The third theme, and, I would argue, the most important takeaway from the collection, is that intelligent infrastructure is not a panacea, and in the worst cases can even reinforce existing inequalities related to urban transportation networks and social mobility more broadly. In chapter 11, Chamee Yang dissects the paradox of urban mobility in South Korea, where, she argues, the government takes a dangerously deterministic approach to technology, which reifies the widely held belief that technology is a value-neutral addition to our daily lives in urban spaces. Tierney herself also points out the potential shortcomings of techno-deterministic approaches by highlighting the fact that the current conversation around smart cities (which encompasses intelligent infrastructure systems and practices) is being driven by large corporations that have a strong financial interest in propagating these smart new technologies and systems – regardless of their effectiveness or impact.
As this volume highlights, intelligent transportation infrastructure is increasingly seen as an essential component of the “smart city.” Atlanta, a city that has historically used transportation systems to divide communities and concentrate wealth, is now claiming to be a leader in the smart cities movement.4 This September the city launched the North Avenue Smart Corridor, a five-mile long smart test bed that runs east-west between Atlanta’s long neglected downtown and its affluent midtown neighborhood.5 According to Kirk Talbott, executive director of the city’s SmartATL initiative, the goal of the corridor is to find smart city solutions that can be used to improve public safety, mobility, and operational efficiency throughout the city.6
Earlier this year, however, amidst plans for the smart corridor launch, Atlanta suffered a series of massive transportation failures that brought national attention to the city’s infrastructure gaps. Most notably, in March a section of the I-85 interstate collapsed after a fire was ignited underneath one of its bridges. Then, in April, a segment of I-20 buckled due to an underground gas leak. In addition to highlighting the negative consequences of Atlanta’s historical development patterns,7 the frenzy that followed the I-85 bridge collapse revealed the multi-dimensional nature of infrastructural issues in our city.8 But rather than confronting the connections between Atlanta’s transportation infrastructure, the city’s rising income inequality,9 and persistent racial segregation,10 the conversations following the collapse revolved around character evaluations of a homeless man who was believed to have unknowingly started the fire. If Atlanta really intends to become a smart city, it needs to acknowledge the historical role that such transportation policies (and planning in general) – which were often in responses to previous technological developments like the automobile – have played in segregating the city by both race and income. By underinvesting in public transportation, the whole city has suffered from the lost economic and community growth that could have occurred were those communities connected to economic and educational centers.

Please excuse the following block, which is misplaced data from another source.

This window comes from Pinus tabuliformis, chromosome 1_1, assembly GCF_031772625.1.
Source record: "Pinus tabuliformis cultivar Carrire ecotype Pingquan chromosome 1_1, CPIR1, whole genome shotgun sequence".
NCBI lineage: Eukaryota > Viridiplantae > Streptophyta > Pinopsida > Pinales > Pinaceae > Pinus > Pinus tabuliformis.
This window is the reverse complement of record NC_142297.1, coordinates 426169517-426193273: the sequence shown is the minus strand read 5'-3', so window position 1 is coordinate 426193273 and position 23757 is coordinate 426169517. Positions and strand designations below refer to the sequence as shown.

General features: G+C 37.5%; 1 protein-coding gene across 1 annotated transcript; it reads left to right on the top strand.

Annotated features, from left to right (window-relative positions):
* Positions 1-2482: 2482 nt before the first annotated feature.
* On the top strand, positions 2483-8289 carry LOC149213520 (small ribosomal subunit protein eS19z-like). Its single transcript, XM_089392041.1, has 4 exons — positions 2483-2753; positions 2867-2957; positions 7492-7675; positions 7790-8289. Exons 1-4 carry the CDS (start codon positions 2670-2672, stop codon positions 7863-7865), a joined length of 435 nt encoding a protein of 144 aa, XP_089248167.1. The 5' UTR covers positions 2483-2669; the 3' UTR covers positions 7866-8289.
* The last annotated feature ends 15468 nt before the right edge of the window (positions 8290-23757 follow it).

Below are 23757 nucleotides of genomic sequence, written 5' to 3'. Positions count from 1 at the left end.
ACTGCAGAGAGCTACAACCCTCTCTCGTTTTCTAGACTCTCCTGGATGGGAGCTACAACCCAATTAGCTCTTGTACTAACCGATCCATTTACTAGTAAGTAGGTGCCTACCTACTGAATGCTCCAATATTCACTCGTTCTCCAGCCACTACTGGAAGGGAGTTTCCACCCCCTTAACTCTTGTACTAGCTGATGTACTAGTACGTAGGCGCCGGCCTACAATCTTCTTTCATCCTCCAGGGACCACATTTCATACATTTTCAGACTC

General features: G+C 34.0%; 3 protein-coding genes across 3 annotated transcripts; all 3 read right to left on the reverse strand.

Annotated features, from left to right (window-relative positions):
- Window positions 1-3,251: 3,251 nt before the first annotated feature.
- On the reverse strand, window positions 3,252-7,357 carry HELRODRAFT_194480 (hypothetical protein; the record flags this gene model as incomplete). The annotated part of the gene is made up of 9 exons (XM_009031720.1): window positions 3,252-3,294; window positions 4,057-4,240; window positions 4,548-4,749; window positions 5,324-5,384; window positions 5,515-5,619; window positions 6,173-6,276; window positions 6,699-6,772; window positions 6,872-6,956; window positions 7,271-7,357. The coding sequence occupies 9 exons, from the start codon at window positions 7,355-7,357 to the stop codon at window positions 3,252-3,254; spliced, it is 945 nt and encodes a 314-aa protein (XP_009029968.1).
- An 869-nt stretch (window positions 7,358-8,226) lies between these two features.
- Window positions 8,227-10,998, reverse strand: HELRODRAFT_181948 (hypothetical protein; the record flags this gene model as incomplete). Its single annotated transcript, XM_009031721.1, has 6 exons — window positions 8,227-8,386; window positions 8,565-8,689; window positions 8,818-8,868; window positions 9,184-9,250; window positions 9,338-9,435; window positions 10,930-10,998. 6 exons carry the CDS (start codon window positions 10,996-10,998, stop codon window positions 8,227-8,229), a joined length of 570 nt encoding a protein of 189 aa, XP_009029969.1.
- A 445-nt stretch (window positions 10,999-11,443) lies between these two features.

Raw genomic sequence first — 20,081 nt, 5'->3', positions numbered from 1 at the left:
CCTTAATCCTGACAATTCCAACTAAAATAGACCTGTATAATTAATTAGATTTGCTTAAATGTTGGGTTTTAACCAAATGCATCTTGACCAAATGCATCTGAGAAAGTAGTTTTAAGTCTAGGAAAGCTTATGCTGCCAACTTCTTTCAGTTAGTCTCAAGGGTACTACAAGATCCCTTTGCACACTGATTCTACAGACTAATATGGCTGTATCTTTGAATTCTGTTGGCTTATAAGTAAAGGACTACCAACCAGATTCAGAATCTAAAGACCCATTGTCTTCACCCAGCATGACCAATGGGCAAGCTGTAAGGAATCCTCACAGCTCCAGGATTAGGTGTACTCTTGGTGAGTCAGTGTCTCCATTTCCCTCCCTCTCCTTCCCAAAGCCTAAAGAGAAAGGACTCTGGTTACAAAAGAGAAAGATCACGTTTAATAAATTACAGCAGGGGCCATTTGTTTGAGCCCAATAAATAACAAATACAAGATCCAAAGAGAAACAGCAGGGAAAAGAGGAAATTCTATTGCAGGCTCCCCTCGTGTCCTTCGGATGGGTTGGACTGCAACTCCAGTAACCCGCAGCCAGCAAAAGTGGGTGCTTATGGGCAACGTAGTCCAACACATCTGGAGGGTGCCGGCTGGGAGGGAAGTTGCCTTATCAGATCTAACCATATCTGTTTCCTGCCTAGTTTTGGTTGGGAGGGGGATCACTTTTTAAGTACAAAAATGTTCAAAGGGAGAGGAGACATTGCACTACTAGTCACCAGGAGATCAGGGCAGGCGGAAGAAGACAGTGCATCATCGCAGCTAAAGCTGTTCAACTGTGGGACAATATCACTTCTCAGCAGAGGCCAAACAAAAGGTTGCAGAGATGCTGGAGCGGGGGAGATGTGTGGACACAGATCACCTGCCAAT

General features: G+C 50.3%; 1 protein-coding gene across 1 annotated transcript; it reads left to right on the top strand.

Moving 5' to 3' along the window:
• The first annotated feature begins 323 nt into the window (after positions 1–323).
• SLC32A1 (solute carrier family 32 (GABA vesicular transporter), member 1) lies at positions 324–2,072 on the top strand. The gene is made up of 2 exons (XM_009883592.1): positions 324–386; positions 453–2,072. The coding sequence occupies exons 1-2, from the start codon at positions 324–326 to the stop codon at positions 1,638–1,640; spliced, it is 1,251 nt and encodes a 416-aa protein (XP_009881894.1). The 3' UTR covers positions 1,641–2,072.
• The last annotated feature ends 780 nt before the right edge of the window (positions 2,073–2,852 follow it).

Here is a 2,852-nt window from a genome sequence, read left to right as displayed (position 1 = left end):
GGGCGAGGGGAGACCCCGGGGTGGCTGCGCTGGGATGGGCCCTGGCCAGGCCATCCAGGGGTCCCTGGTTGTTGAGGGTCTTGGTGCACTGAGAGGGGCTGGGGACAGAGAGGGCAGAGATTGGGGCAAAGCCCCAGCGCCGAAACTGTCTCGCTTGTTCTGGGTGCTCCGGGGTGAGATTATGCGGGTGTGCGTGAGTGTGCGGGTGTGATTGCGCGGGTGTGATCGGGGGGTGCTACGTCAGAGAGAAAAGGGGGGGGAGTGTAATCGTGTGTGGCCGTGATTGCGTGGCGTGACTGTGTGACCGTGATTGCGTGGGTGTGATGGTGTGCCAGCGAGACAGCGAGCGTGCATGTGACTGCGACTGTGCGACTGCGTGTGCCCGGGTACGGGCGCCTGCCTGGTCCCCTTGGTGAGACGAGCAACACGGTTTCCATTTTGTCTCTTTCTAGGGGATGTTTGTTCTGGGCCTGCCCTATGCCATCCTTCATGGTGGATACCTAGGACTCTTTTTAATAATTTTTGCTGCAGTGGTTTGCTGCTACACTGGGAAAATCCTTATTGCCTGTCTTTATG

Technology can certainly improve quality of life, such as the GPS technology that allows us to now move seamlessly through cities without fear of getting lost or missing a turn. It can, however, just as easily become part of private sector ploys to gain access to valuable data and boost profits without attention to the needs of the public.11 The essays in Intelligent Infrastructure importantly remind us to look not only at the technological, but also the social impacts of smart cities and intelligent infrastructure. As one of the contributors notes: “a city’s technological development plans clearly reflects the way in which the leaders and innovators conceive the social order” (196). The challenge for Atlanta as it now positions itself to become a “smart” city is thus to make sure its plans really do reflect the needs and desires of all of its citizens. While none of its contributors are writing in or about Atlanta, this volume contains many useful case studies and would be a worthwhile read for Atlanta-based transportation advocates, planners, engineers, technologists, and policy-makers who are interested in using transportation and technology to make meaningful connections among people, rather than just among the infrastructures themselves.